A recent survey by PricewaterhouseCoopers (2011’s The Hidden Reality of Payroll & HR Administration Costs) suggests that the cost of managing payroll is rising, despite the constant improvement and innovation of payroll software. The cause identified by PwC’s findings is that process review is often missing from the software selection and implementation exercise: “cost effectiveness stems from comprehensive process transformation, not just technology innovations. The required change isn’t always easy, but significant financial benefits may await those organizations ready to really embrace and implement these changes.” Often, the initial driver for the software purchase is the need to improve payroll efficiency and accuracy. Simply changing the means but not changing the method severely limits the possible benefits that can be leveraged, which is why a step-by-step review of payroll processes is best practice when bringing in new technology—especially for those companies looking to maximize payroll software investment.
Payroll Process Review Step #1: Decide what and when to change
All payroll processes can be analyzed, compared to the potential future requirements and redesigned as necessary, with automation in mind. However, a strategic approach works best. While potentially every procedure is ‘up for grabs’, factors such as time of year (e.g. the annual bonus period may not be the best time to switch to e-payslips), organizational resources, and even geographical location may influence the order of review. As CedarCrestone’s 2011-12 HR Systems Survey states, “some processes may be standardized across the organization, but others remain optimized for a country or division.” Ultimately, all processes should be subject to review to ensure the best use is made of the software, but prioritizing order and timing is a wise strategy.
Payroll Process Review Step #2: Process mapping
Each process for review should be mapped in detail, tracking the information flow from point to point and person to person. The opportunity here is threefold. Firstly, bottlenecks can be identified, stages where the information is delayed. Secondly, error points become evident, stages at which the information may be changed inadvertently (e.g. data input). Thirdly, the mapping throws up redundancies such as multiple reviews or checks. Jim Medlock, CPP, Senior Director of Education and Training of the American Payroll Association points out, “Look at how many times each piece of [information] is touched. Does that form really need three approvals? Might one approval be sufficient?”
Payroll Process Review Step #3: Identify future goals
Before designing the new processes, setting goals and objectives for an improved payroll procedure in the future gives a clear direction which can be used to guide design decisions (i.e. ‘which option will better achieve our goals?’) The mapping process will have highlighted specific areas for improvement but other factors to consider include:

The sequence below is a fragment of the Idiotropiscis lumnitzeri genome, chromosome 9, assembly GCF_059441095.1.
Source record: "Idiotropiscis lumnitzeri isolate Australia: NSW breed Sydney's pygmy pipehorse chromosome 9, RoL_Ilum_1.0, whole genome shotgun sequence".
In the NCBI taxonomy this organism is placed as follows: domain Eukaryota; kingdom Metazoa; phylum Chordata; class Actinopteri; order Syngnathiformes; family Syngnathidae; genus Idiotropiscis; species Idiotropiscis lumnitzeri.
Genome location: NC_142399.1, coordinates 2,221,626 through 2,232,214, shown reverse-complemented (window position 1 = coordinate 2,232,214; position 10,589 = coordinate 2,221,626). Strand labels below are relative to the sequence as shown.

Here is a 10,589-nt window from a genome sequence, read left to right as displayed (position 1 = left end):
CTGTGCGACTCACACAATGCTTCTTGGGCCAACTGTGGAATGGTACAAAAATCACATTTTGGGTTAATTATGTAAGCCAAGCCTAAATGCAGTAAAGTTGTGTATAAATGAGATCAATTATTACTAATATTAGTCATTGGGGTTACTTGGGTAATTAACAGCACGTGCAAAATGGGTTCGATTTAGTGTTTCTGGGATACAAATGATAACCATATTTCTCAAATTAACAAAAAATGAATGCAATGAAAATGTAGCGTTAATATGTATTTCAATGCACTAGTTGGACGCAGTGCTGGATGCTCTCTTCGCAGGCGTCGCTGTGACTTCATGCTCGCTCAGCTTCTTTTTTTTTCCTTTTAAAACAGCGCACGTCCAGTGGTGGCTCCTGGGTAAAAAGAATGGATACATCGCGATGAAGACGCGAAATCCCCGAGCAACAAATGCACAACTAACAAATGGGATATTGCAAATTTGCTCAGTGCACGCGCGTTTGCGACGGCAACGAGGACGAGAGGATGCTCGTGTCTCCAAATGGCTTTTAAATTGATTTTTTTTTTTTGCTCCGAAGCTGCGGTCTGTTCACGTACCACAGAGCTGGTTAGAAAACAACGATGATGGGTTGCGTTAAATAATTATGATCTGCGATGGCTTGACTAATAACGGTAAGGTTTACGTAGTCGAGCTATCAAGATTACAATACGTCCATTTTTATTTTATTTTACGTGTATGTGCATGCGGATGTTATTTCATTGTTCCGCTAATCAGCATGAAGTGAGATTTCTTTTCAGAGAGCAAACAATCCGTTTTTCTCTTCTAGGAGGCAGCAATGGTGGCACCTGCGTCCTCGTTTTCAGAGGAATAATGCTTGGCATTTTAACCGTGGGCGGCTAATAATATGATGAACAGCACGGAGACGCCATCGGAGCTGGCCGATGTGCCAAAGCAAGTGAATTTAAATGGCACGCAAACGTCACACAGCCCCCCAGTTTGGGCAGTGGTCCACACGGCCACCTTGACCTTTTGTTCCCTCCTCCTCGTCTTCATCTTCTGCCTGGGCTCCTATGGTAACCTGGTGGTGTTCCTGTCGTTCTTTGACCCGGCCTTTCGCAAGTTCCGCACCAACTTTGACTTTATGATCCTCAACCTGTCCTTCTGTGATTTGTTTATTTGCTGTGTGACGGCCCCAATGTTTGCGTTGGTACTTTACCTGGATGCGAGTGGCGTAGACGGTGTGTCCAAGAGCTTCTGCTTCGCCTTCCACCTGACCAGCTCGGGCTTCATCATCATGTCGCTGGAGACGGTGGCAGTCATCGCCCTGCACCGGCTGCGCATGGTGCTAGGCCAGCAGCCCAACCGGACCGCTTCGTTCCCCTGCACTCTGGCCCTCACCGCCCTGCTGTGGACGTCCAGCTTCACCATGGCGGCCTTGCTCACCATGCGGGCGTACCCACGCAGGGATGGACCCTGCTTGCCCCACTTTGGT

Organizational and sector environment – the impact of budgetary situation, other current change programs, pending legislation, business priorities, etc.
Employee demographics – taking into account variations in age, location, culture, etc.
Technological impact – how is the software expected to change payroll management (e.g. SaaS and on-premises deployment create different issues)
This is the detailed, step-by-step redesign of the identified processes in line with the agreed business goals and objectives; easing bottlenecks, reducing error rates and eliminating redundancies. Factors to bear in mind include:
The capabilities of the available software (either the purchased solution or on the market generally)
mobile and social media applications
employee and manager self-service opportunities
the compliance landscape (reporting requirements)
employee engagement (likely degree of change management and/or training necessary)
impact on data security and risk
roles & responsibilities (e.g. approval levels)
Additionally, reviewing and revising payroll processes in light of interdependencies and potential software integrations with other core HR functions – namely workforce administration, time & attendance, and health & welfare benefits administration – will allow an even greater return on investment.
As for the designers, although the detailed work might be carried out by employees or consultants with expertise in business process design and reengineering, establishing a representatives group, consisting of various key stakeholders, for feedback and even a level of approval can improve both the quality and ease of implementation of the new processes.
The Payroll Process Review Bottom Line
The need for cost and workforce reductions and the general expense in both time and money of payroll errors are often the main drivers for adopting or updating payroll software. However, as PwC’s report points out, “Whatever solution an organization chooses, organizational design and process improvements – in conjunction with straight technology investments – will better address the hidden costs of HR management.” It is the combination of both software and process that produces the desired improvements. As the CedarCrestone survey noted, “No organization can fix broken processes with automation.”
Reviewing and revising payroll processes in light of interdependencies and potential software integrations with other core HR functions – namely workforce administration, time & attendance, and health & welfare benefits administration – will allow an even greater return on investment.”